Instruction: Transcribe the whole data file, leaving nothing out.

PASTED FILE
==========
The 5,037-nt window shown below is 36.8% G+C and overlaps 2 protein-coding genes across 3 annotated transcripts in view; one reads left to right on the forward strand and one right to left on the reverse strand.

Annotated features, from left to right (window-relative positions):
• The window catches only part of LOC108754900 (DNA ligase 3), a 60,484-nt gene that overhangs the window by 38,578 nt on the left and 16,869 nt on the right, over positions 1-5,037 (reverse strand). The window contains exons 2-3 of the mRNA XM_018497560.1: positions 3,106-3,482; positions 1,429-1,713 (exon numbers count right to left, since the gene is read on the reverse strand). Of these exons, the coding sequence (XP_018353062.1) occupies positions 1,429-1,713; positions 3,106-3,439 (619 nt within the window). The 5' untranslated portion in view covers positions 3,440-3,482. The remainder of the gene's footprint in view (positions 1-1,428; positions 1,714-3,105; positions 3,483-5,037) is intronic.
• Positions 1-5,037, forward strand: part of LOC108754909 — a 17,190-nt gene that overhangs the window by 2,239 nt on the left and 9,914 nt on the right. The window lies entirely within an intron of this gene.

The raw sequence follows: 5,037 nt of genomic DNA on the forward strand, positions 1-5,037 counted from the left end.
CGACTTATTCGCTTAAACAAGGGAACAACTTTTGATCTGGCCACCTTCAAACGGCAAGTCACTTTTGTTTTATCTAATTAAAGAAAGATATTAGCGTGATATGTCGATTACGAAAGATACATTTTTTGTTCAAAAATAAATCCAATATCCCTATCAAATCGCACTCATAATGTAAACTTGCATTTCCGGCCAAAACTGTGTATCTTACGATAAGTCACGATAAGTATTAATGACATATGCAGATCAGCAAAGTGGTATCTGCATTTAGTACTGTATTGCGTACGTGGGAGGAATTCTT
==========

The 5,037-nt window shown below is 36.8% G+C and overlaps 2 protein-coding genes across 3 annotated transcripts in view; one reads left to right on the forward strand and one right to left on the reverse strand.

Annotated features, from left to right (window-relative positions):
• The window catches only part of LOC108754900 (DNA ligase 3), a 60,484-nt gene that overhangs the window by 38,578 nt on the left and 16,869 nt on the right, over positions 1-5,037 (reverse strand). The window contains exons 2-3 of the mRNA XM_018497560.1: positions 3,106-3,482; positions 1,429-1,713 (exon numbers count right to left, since the gene is read on the reverse strand). Of these exons, the coding sequence (XP_018353062.1) occupies positions 1,429-1,713; positions 3,106-3,439 (619 nt within the window). The 5' untranslated portion in view covers positions 3,440-3,482. The remainder of the gene's footprint in view (positions 1-1,428; positions 1,714-3,105; positions 3,483-5,037) is intronic.
• Positions 1-5,037, forward strand: part of LOC108754909 — a 17,190-nt gene that overhangs the window by 2,239 nt on the left and 9,914 nt on the right. The window lies entirely within an intron of this gene.

The raw sequence follows: 5,037 nt of genomic DNA on the forward strand, positions 1-5,037 counted from the left end.
CGACTTATTCGCTTAAACAAGGGAACAACTTTTGATCTGGCCACCTTCAAACGGCAAGTCACTTTTGTTTTATCTAATTAAAGAAAGATATTAGCGTGATATGTCGATTACGAAAGATACATTTTTTGTTCAAAAATAAATCCAATATCCCTATCAAATCGCACTCATAATGTAAACTTGCATTTCCGGCCAAAACTGTGTATCTTACGATAAGTCACGATAAGTATTAATGACATATGCAGATCAGCAAAGTGGTATCTGCATTTAGTACTGTATTGCGTACGTGGGAGGAATTCTT